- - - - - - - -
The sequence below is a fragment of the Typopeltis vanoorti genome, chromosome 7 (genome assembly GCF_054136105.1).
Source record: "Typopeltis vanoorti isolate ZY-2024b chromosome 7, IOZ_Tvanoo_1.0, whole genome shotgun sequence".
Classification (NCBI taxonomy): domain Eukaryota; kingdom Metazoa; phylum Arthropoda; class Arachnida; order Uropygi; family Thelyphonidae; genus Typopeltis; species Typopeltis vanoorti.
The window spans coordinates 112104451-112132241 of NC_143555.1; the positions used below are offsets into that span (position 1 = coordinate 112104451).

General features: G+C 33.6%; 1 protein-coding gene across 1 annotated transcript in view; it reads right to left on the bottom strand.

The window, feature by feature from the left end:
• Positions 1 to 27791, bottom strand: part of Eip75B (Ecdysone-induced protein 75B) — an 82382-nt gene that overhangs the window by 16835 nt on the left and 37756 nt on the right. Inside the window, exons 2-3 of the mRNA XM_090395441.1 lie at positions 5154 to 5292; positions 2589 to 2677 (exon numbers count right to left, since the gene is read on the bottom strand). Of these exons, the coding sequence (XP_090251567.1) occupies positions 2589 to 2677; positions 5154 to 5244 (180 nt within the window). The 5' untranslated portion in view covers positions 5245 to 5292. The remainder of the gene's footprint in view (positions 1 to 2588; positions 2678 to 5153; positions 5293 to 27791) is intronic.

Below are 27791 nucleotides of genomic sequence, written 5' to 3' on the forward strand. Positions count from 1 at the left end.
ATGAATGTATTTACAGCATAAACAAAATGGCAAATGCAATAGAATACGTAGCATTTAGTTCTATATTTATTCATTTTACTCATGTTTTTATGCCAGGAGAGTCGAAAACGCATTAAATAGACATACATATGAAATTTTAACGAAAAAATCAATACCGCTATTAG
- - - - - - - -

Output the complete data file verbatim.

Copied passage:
The sequence below is a fragment of the Typopeltis vanoorti genome, chromosome 7 (genome assembly GCF_054136105.1).
Source record: "Typopeltis vanoorti isolate ZY-2024b chromosome 7, IOZ_Tvanoo_1.0, whole genome shotgun sequence".
Classification (NCBI taxonomy): domain Eukaryota; kingdom Metazoa; phylum Arthropoda; class Arachnida; order Uropygi; family Thelyphonidae; genus Typopeltis; species Typopeltis vanoorti.
The window spans coordinates 112104451-112132241 of NC_143555.1; the positions used below are offsets into that span (position 1 = coordinate 112104451).

General features: G+C 33.6%; 1 protein-coding gene across 1 annotated transcript in view; it reads right to left on the bottom strand.

The window, feature by feature from the left end:
• Positions 1 to 27791, bottom strand: part of Eip75B (Ecdysone-induced protein 75B) — an 82382-nt gene that overhangs the window by 16835 nt on the left and 37756 nt on the right. Inside the window, exons 2-3 of the mRNA XM_090395441.1 lie at positions 5154 to 5292; positions 2589 to 2677 (exon numbers count right to left, since the gene is read on the bottom strand). Of these exons, the coding sequence (XP_090251567.1) occupies positions 2589 to 2677; positions 5154 to 5244 (180 nt within the window). The 5' untranslated portion in view covers positions 5245 to 5292. The remainder of the gene's footprint in view (positions 1 to 2588; positions 2678 to 5153; positions 5293 to 27791) is intronic.

Below are 27791 nucleotides of genomic sequence, written 5' to 3' on the forward strand. Positions count from 1 at the left end.
ATGAATGTATTTACAGCATAAACAAAATGGCAAATGCAATAGAATACGTAGCATTTAGTTCTATATTTATTCATTTTACTCATGTTTTTATGCCAGGAGAGTCGAAAACGCATTAAATAGACATACATATGAAATTTTAACGAAAAAATCAATACCGCTATTAG